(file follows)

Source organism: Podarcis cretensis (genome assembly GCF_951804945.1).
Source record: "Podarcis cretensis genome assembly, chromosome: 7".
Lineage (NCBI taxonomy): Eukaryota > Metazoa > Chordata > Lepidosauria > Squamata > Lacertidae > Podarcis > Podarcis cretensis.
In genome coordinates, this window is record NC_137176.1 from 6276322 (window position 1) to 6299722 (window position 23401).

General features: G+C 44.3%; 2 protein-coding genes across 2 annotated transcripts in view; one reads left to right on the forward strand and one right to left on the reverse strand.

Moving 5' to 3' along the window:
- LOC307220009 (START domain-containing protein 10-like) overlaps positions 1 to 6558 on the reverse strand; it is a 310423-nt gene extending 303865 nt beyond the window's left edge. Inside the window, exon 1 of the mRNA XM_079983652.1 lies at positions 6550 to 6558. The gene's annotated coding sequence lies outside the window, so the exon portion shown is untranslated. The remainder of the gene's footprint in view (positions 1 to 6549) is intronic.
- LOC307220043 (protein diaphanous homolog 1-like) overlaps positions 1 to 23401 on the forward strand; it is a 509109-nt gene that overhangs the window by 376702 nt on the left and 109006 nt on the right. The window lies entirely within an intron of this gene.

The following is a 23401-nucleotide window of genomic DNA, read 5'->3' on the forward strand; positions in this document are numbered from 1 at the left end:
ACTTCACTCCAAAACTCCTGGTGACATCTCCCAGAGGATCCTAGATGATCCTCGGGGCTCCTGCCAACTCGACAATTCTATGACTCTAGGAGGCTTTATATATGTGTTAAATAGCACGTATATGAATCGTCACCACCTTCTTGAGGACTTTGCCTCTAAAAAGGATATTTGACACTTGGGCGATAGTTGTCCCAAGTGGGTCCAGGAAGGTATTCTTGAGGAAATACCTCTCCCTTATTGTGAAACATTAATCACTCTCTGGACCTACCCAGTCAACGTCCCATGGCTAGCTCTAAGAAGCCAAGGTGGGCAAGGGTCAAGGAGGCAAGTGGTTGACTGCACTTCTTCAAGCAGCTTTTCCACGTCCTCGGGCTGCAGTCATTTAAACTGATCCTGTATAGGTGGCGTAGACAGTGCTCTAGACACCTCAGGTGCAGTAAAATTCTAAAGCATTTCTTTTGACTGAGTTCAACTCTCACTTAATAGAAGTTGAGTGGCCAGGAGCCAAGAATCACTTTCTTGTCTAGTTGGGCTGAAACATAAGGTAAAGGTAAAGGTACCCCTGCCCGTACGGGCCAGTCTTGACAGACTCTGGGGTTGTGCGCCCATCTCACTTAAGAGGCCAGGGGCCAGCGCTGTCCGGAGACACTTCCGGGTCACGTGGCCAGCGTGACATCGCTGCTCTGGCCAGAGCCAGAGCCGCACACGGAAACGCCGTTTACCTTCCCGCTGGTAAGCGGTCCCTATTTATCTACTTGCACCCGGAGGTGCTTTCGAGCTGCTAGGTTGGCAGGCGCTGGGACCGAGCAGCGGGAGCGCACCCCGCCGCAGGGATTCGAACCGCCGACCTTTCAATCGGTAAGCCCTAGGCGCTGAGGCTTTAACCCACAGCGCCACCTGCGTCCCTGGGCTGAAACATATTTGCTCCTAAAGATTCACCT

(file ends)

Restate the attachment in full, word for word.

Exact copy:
Source organism: Podarcis cretensis (genome assembly GCF_951804945.1).
Source record: "Podarcis cretensis genome assembly, chromosome: 7".
Lineage (NCBI taxonomy): Eukaryota > Metazoa > Chordata > Lepidosauria > Squamata > Lacertidae > Podarcis > Podarcis cretensis.
In genome coordinates, this window is record NC_137176.1 from 6276322 (window position 1) to 6299722 (window position 23401).

General features: G+C 44.3%; 2 protein-coding genes across 2 annotated transcripts in view; one reads left to right on the forward strand and one right to left on the reverse strand.

Moving 5' to 3' along the window:
- LOC307220009 (START domain-containing protein 10-like) overlaps positions 1 to 6558 on the reverse strand; it is a 310423-nt gene extending 303865 nt beyond the window's left edge. Inside the window, exon 1 of the mRNA XM_079983652.1 lies at positions 6550 to 6558. The gene's annotated coding sequence lies outside the window, so the exon portion shown is untranslated. The remainder of the gene's footprint in view (positions 1 to 6549) is intronic.
- LOC307220043 (protein diaphanous homolog 1-like) overlaps positions 1 to 23401 on the forward strand; it is a 509109-nt gene that overhangs the window by 376702 nt on the left and 109006 nt on the right. The window lies entirely within an intron of this gene.

The following is a 23401-nucleotide window of genomic DNA, read 5'->3' on the forward strand; positions in this document are numbered from 1 at the left end:
ACTTCACTCCAAAACTCCTGGTGACATCTCCCAGAGGATCCTAGATGATCCTCGGGGCTCCTGCCAACTCGACAATTCTATGACTCTAGGAGGCTTTATATATGTGTTAAATAGCACGTATATGAATCGTCACCACCTTCTTGAGGACTTTGCCTCTAAAAAGGATATTTGACACTTGGGCGATAGTTGTCCCAAGTGGGTCCAGGAAGGTATTCTTGAGGAAATACCTCTCCCTTATTGTGAAACATTAATCACTCTCTGGACCTACCCAGTCAACGTCCCATGGCTAGCTCTAAGAAGCCAAGGTGGGCAAGGGTCAAGGAGGCAAGTGGTTGACTGCACTTCTTCAAGCAGCTTTTCCACGTCCTCGGGCTGCAGTCATTTAAACTGATCCTGTATAGGTGGCGTAGACAGTGCTCTAGACACCTCAGGTGCAGTAAAATTCTAAAGCATTTCTTTTGACTGAGTTCAACTCTCACTTAATAGAAGTTGAGTGGCCAGGAGCCAAGAATCACTTTCTTGTCTAGTTGGGCTGAAACATAAGGTAAAGGTAAAGGTACCCCTGCCCGTACGGGCCAGTCTTGACAGACTCTGGGGTTGTGCGCCCATCTCACTTAAGAGGCCAGGGGCCAGCGCTGTCCGGAGACACTTCCGGGTCACGTGGCCAGCGTGACATCGCTGCTCTGGCCAGAGCCAGAGCCGCACACGGAAACGCCGTTTACCTTCCCGCTGGTAAGCGGTCCCTATTTATCTACTTGCACCCGGAGGTGCTTTCGAGCTGCTAGGTTGGCAGGCGCTGGGACCGAGCAGCGGGAGCGCACCCCGCCGCAGGGATTCGAACCGCCGACCTTTCAATCGGTAAGCCCTAGGCGCTGAGGCTTTAACCCACAGCGCCACCTGCGTCCCTGGGCTGAAACATATTTGCTCCTAAAGATTCACCT